Dina’s Favorite Corn Chowder…

…well, sort of.

Hold on folks – its Fight Back Friday – and…

Truth be told, the Corn Chowder served at Manzana in the Pearl District at 12th & Glisan every Tuesday – that’s my favorite Corn Chowder. But some stupid corporation bought them out and put some other dumb restaurant there – without the to die for corn chowder, I might add. And so I was forced to figure out how to make one that – at least tries – to be like the one from Manzana. One of these days I’m going to break down and write Gourmet or Bon Appetite and send them after the scoundrels who bought Manzana out and force them to share the recipe!

This is also going to be a lesson in how to make a soup based on what you’ve got written down in the recipe, but actually isn’t exactly what it is. Why? Cause I just felt like some alterations in the method, ingredients, etc. So here we go! This is Dina’s Favorite Corn Chowder – sort of. (Who knows, maybe it’ll be my new favorite!)

Dina’s Favorite Corn Chowder

2 tablespoons Butter
4 medium Potatoes, peeled and diced
3 stalks Celery, diced
1 medium Onion, diced
4 cups Water or chicken stock
2 cups Corn
1/2 cup Butter
1/2 cup All-purpose flour
1 teaspoon Salt
1/2 teaspoon White pepper
1 cup Whole milk
1 cup Chicken stock
2 cups Heavy whipping cream
1 cup Medium white cheddar cheese, shredded


Here are most of the ingredients – some things are stored in bins too large for me to schlep up onto the counter top – sorry. But, suffice it to say they are nearby and ready for active duty!

  1. Melt 2 tablespoons butter in a 4-quart stock pot. Add onions, celery, and potatoes – cooking over medium-high heat until the onions are beginning to become translucent.

I probably ought to mention something here. This recipe calls for 1 medium onion. I love onions. My kids – not so much. Pretty much everything savory that I cook has onions in it. And if the recipe calls for one medium onion, I’m going to either a) add a large onion to the medium onion, or 2) just get a large one instead. I know – I’m bad. For this batch – I added the large onion to the small one that really needed to be used up. This recipe also pretty specifically said 3 stalks of celery and 4 medium potatoes. Know what? I feel like more celery and more potatoes today – so I’m upping the ante a little. The great thing about soup? You can make it your own really easily! J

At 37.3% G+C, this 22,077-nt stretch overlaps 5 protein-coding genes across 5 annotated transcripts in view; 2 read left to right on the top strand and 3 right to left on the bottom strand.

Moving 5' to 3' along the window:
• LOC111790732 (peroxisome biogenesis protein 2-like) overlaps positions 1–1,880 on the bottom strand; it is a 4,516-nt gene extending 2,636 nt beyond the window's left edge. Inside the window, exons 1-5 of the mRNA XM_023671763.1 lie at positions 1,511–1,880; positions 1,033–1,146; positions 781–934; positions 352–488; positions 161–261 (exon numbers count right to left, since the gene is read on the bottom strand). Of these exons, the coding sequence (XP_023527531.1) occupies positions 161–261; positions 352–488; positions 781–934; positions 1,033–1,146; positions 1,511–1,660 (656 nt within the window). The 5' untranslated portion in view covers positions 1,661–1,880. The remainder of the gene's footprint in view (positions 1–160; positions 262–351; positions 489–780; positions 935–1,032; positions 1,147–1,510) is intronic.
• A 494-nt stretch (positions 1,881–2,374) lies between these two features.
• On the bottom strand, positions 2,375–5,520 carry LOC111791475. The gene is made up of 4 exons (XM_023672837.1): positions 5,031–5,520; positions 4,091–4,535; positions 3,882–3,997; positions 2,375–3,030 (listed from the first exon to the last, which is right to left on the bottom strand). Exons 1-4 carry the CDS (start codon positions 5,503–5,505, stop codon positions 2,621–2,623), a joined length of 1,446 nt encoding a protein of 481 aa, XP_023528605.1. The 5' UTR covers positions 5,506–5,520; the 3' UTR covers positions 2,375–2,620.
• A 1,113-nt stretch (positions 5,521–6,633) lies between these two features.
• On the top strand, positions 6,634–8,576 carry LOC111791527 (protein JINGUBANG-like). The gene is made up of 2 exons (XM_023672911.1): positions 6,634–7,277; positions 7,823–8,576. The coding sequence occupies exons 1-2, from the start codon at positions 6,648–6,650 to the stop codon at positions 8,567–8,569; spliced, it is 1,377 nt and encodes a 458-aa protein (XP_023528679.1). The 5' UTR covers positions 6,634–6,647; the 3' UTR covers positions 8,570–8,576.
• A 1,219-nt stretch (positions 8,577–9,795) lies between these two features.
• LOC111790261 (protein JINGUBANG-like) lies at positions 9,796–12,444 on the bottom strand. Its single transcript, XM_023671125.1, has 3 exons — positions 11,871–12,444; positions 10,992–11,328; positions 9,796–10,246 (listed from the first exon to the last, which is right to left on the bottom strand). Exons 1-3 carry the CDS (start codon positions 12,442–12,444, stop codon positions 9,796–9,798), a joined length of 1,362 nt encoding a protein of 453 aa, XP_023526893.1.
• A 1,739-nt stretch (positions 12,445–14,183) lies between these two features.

1. Cover the potato mixture with water (and/or chicken stock) and boil until almost tender.

It just so happens that I didn’t want water in my soup today so I used up some Chicken stock that needed to be used up. Okay – you caught me. Not actually covered with the stock are they? I didn’t actually have quite enough, but that’s okay – I had plenty, and what I had worked.

  1. Add the corn. Reduce heat to medium low.

See, I told you! There was plenty of liquid there! After the potatoes cooked well, I added the corn in.

  1. In a medium-sized sauce pan, heat ½ cup butter until melted. Stir in flour with a whisk until roux forms, stirring over medium high heat for about five minutes.

Do you know how to make a roux? It’s one of those things that every girl needs to know how to do before she leaves home for college or parts afar. I didn’t learn how to make one until well into my 20’s – oh! All of the fabulous sauces I could have made! BTW, you have a wire whisk, right? Cause every kitchen ought to have at least 2, you know that, right?

  1. Gradually add in 1 cup of chicken stock, stirring with the whisk as you add the liquid to ensure a smooth consistency.

Here’s what it looks like after the stock has been added. Honestly – it’s a little dark, but I got an important phone call at this point in time and had to step away. That’s okay – I always prefer a more cooked roux to a floury/powdery tasting one.

  1. Now add the milk and whipped cream to the roux; again – stirring with the whisk as you slowly add the liquid to maintain the smooth consistency, allowing the mixture to come to stay at a steady medium temperature.
  2. Sauce mixture may need a few minutes to simmer – stirring all the while – to thicken some more. Add the salt and pepper (you may substitute black pepper for the white pepper if you prefer).

Here’s the lovely roux with the cream added. I’ve just sprinkled the Kosher salt, ground some black pepper in, and added some celery salt. Yes, I know! The recipe doesn’t say that exactly, does it? I’m not loving white pepper so much of late, but I am loving the fresh ground black pepper, so I chose to use that. And I should come clean – celery salt is probably my favorite spice. I use it in almost everything!

  1. Gradually add in the shredded cheddar cheese until the sauce is completely integrated.

I’m just not in the mood for the cheddar added to this today. I got it out. I grated it. I was all set to add it. But then I stopped, and tasted the roux and you know what? It was perfect. Why mess with it?

  1. Add the sauce mixture to the potato mixture. Stir and let come back to a gentle boil, and then reduce heat to very low. Allow to sit for five minutes before serving.

So that’s pretty much it. It’s an easy little soup to throw together – has elbow room to be messed with to your personal preferences – and even if I do say so myself – it’s delicious.



Options: You can kick this up a notch by throwing in some fire roasted peppers, and a bit of cilantro.

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